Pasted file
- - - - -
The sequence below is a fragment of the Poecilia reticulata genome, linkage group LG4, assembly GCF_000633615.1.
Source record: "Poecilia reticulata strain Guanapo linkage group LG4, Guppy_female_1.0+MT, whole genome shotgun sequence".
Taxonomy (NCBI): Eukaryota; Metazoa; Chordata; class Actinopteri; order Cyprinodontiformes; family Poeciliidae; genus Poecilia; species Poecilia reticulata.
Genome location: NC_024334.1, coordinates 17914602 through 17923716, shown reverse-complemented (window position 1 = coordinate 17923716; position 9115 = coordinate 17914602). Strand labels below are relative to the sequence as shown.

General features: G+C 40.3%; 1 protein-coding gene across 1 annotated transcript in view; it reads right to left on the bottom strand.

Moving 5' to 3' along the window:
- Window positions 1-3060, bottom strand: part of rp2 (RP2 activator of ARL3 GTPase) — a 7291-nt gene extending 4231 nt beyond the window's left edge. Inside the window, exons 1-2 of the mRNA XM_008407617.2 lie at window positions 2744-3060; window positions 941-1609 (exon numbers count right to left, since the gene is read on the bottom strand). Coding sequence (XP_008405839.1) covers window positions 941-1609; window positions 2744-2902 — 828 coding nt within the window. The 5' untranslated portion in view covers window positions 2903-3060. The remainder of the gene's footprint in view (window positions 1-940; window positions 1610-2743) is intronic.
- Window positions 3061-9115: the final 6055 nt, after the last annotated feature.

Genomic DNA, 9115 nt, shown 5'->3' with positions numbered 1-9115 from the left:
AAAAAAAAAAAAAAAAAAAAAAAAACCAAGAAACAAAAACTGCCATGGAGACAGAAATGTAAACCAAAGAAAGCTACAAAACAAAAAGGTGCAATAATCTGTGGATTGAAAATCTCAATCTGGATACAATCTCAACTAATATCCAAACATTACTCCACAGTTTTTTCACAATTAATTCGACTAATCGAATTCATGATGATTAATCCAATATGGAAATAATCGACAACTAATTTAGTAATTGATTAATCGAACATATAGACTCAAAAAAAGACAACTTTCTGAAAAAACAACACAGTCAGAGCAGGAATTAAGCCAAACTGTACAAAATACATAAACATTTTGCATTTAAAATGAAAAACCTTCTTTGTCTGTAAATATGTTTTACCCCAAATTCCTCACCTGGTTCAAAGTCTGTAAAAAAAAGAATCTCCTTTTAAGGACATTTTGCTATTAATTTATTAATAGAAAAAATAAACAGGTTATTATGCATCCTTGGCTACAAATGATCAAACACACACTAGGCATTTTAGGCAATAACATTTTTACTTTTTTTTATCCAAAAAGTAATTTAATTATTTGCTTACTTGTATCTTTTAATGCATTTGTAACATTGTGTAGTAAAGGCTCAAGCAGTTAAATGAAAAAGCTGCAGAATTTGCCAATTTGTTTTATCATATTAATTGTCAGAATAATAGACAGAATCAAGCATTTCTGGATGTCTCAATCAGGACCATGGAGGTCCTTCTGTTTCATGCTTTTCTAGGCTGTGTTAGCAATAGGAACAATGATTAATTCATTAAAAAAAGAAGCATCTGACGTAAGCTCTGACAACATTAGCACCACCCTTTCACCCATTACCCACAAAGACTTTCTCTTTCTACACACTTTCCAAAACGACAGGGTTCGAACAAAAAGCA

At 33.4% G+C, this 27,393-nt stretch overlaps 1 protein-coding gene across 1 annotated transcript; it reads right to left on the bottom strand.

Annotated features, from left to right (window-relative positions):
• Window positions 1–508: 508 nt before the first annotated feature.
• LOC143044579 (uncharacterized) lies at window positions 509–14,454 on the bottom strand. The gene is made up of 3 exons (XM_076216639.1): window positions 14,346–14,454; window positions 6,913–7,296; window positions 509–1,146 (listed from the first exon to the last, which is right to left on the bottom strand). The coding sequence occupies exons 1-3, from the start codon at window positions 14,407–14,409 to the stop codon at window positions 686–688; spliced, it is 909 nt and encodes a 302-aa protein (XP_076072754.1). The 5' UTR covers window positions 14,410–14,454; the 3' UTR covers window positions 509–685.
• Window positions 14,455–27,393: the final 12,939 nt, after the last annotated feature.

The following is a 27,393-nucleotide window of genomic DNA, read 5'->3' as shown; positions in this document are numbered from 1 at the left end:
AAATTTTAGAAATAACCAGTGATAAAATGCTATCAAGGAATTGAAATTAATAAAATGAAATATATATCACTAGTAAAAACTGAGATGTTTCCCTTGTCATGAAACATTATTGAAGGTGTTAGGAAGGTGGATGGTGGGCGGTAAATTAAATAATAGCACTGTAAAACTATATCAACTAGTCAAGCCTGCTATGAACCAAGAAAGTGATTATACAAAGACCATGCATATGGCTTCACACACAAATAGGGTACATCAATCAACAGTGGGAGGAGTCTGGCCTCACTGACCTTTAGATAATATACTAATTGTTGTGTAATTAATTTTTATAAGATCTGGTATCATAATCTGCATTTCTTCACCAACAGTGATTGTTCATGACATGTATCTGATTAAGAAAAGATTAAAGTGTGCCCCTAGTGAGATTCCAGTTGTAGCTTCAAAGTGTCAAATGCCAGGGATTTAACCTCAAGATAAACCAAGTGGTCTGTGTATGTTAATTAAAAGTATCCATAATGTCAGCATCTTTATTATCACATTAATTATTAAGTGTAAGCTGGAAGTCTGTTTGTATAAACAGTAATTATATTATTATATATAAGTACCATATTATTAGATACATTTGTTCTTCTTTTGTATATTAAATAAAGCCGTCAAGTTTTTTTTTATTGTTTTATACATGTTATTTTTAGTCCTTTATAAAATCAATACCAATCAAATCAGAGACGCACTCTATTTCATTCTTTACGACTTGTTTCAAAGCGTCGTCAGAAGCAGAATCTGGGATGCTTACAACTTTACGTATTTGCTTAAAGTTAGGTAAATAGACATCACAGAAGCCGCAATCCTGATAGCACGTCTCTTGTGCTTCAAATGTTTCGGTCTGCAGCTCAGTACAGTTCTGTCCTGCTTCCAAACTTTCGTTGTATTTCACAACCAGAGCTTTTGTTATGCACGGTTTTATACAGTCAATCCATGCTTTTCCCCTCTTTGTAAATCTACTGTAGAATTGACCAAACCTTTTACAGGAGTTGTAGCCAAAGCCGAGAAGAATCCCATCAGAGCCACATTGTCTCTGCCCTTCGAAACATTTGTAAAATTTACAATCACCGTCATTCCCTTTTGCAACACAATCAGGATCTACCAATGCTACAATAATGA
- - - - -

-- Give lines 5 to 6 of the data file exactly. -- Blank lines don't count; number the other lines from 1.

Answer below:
General features: G+C 40.3%; 1 protein-coding gene across 1 annotated transcript in view; it reads right to left on the bottom strand.

Moving 5' to 3' along the window: